Nothing that had gone before had been as bad as this. The murder and Thomas' sudden death we had been able to view in a detached sort of way. But with Halsey's disappearance everything was altered. Our little circle, intact until now, was broken. We were no longer onlookers who saw a battle passing around them. We were the center of action. Of course, there was no time then to voice such an idea. My mind seemed able to hold only one thought: that Halsey had been foully dealt with, and that every minute lost might be fatal.
Mr. Jamieson came back about eight o'clock the next morning: he was covered with mud, and his hat was gone. Altogether, we were a sad-looking trio that gathered around a breakfast that no one could eat. Over a cup of black coffee the detective told us what he had learned of Halsey's movements the night before. Up to a certain point the car had made it easy enough to follow him. And I gathered that Mr. Burns, the other detective, had followed a similar car for miles at dawn, only to find it was a touring car on an endurance run.
"He left here about ten minutes after eight," Mr. Jamieson said. "He went alone, and at eight twenty he stopped at Doctor Walker's. I went to the doctor's about midnight, but he had been called out on a case, and had not come back at four o'clock. From the doctor's it seems Mr. Innes walked across the lawn to the cottage Mrs. Armstrong and her daughter have taken. Mrs. Armstrong had retired, and he said perhaps a dozen words to Miss Louise. She will not say what they were, but the girl evidently suspects what has occurred. That is, she suspects foul play, but she doesn't know of what nature. Then, apparently, he started directly for the station. He was going very fast—the flagman at the Carol Street crossing says he saw the car pass. He knew the siren. Along somewhere in the dark stretch between Carol Street and the depot he evidently swerved suddenly—perhaps some one in the road—and went full into the side of a freight. We found it there last night."
"He might have been thrown under the train by the force of the shock," I said tremulously.
"We examined every inch of track. There was—no sign."
"But surely—he can't be—gone!" I cried. "Aren't there traces in the mud—anything?"
"There is no mud—only dust. There has been no rain. And the footpath there is of cinders. Miss Innes, I am inclined to think that he has met with bad treatment, in the light of what has gone before. I do not think he has been murdered." I shrank from the word. "Burns is back in the country, on a clue we got from the night clerk at the drug-store. There will be two more men here by noon, and the city office is on the lookout."
"The creek?" Gertrude asked.
"The creek is shallow now. If it were swollen with rain, it would be different. There is hardly any water in it. Now, Miss Innes," he said, turning to me, "I must ask you some questions. Had Mr. Halsey any possible reason for going away like this, without warning?"
"He went away once before," he persisted. "And you were as sure then."
"He did not leave the Dragon Fly jammed into the side of a freight car before."
"No, but he left it for repairs in a blacksmith shop, a long distance from here. Do you know if he had any enemies? Any one who might wish him out of the way?"
"Not that I know of, unless—no, I can not think of any."
"Was he in the habit of carrying money?"
"He never carried it far. No, he never had more than enough for current expenses."
Mr. Jamieson got up then and began to pace the room. It was an unwonted concession to the occasion.
"Then I think we get at it by elimination. The chances are against flight. If he was hurt, we find no trace of him. It looks almost like an abduction. This young Doctor Walker—have you any idea why Mr. Innes should have gone there last night?"
"I can not understand it," Gertrude said thoughtfully. "I don't think he knew Doctor Walker at all, and—their relations could hardly have been cordial, under the circumstances."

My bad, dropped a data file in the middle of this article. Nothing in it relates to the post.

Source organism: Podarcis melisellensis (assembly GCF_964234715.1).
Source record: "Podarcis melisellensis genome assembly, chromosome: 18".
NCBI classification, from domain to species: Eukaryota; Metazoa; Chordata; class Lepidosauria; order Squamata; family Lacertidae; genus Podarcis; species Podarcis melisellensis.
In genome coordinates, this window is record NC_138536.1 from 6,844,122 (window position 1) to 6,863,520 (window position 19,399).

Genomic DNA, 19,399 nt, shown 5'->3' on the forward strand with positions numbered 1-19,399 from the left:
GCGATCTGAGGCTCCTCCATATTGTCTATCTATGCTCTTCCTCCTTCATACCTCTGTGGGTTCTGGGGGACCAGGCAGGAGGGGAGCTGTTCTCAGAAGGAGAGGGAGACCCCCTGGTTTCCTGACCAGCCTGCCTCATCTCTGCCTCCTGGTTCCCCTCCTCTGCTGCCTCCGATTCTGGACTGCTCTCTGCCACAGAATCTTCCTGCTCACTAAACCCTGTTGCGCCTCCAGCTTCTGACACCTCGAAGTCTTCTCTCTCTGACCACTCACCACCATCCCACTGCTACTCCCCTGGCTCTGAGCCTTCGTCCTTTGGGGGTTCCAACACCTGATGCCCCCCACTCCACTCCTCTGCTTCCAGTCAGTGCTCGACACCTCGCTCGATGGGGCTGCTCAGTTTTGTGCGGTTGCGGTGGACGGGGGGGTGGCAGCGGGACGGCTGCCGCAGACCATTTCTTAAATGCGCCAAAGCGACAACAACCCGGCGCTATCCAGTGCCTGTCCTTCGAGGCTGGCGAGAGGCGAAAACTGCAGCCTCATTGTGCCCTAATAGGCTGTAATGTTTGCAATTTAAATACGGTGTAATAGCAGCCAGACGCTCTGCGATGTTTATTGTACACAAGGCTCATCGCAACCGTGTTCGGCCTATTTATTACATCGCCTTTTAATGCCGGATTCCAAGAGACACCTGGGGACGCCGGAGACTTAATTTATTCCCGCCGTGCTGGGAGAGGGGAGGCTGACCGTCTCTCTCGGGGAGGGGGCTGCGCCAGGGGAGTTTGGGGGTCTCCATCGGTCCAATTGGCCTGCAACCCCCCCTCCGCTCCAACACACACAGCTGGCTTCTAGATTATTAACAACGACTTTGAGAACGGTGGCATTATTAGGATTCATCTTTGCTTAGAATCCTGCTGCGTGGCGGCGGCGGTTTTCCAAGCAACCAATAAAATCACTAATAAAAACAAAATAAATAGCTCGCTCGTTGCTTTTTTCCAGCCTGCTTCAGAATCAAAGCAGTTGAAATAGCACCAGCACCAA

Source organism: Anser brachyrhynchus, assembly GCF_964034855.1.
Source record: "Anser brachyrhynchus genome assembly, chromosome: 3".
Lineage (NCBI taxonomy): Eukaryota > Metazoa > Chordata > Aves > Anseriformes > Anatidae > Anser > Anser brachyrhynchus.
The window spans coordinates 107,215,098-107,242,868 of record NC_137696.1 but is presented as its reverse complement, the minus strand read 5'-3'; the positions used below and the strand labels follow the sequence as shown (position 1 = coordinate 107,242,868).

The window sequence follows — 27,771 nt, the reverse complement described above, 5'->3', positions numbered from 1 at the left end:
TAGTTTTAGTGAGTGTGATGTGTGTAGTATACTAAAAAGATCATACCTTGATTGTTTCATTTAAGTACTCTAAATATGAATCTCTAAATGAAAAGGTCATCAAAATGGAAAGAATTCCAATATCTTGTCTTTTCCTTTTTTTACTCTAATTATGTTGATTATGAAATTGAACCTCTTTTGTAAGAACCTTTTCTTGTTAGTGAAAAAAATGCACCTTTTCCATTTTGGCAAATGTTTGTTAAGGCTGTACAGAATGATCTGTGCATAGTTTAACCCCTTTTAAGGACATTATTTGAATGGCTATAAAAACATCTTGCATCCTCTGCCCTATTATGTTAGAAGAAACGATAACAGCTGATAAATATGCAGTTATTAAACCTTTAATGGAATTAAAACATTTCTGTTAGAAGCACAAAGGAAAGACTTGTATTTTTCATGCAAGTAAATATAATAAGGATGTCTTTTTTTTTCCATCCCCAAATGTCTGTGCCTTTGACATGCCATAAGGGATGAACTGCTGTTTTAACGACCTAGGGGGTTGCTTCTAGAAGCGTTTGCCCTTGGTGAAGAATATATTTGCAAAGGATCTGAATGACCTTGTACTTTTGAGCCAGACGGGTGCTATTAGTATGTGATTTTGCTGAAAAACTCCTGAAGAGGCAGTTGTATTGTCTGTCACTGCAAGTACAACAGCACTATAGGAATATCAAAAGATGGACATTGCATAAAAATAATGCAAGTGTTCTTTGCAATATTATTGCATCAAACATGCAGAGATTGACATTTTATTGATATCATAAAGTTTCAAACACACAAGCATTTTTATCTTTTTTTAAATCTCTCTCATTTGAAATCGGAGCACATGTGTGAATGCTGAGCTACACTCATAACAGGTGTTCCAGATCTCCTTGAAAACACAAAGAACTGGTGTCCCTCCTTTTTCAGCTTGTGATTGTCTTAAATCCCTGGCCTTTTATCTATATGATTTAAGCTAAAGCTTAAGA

Jamieson pricked up his ears, and little by little he drew from us the unfortunate story of Halsey's love affair, and the fact that Louise was going to marry Doctor Walker.
Mr. Jamieson listened attentively.
"There are some interesting developments here," he said thoughtfully. "The woman who claims to be the mother of Lucien Wallace has not come back. Your nephew has apparently been spirited away. There is an organized attempt being made to enter this house; in fact, it has been entered. Witness the incident with the cook yesterday. And I have a new piece of information."
He looked carefully away from Gertrude. "Mr. John Bailey is not at his Knickerbocker apartments, and I don't know where he is. It's a hash, that's what it is. It's a Chinese puzzle. They won't fit together, unless—unless Mr. Bailey and your nephew have again—"
And once again Gertrude surprised me. "They are not together," she said hotly. "I—know where Mr. Bailey is, and my brother is not with him."
The detective turned and looked at her keenly.
"Miss Gertrude," he said, "if you and Miss Louise would only tell me everything you know and surmise about this business, I should be able to do a great many things. I believe I could find your brother, and I might be able to—well, to do some other things." But Gertrude's glance did not falter.
"Nothing that I know could help you to find Halsey," she said stubbornly. "I know absolutely as little of his disappearance as you do, and I can only say this: I do not trust Doctor Walker. I think he hated Halsey, and he would get rid of him if he could."
"Perhaps you are right. In fact, I had some such theory myself. But Doctor Walker went out late last night to a serious case in Summitville, and is still there. Burns traced him there. We have made guarded inquiry at the Greenwood Club, and through the village. There is absolutely nothing to go on but this. On the embankment above the railroad, at the point where we found the machine, is a small house. An old woman and a daughter, who is very lame, live there. They say that they distinctly heard the shock when the Dragon Fly hit the car, and they went to the bottom of their garden and looked over. The automobile was there; they could see the lights, and they thought someone had been injured. It was very dark, but they could make out two figures, standing together. The women were curious, and, leaving the fence, they went back and by a roundabout path down to the road. When they got there the car was still standing, the headlight broken and the bonnet crushed, but there was no one to be seen."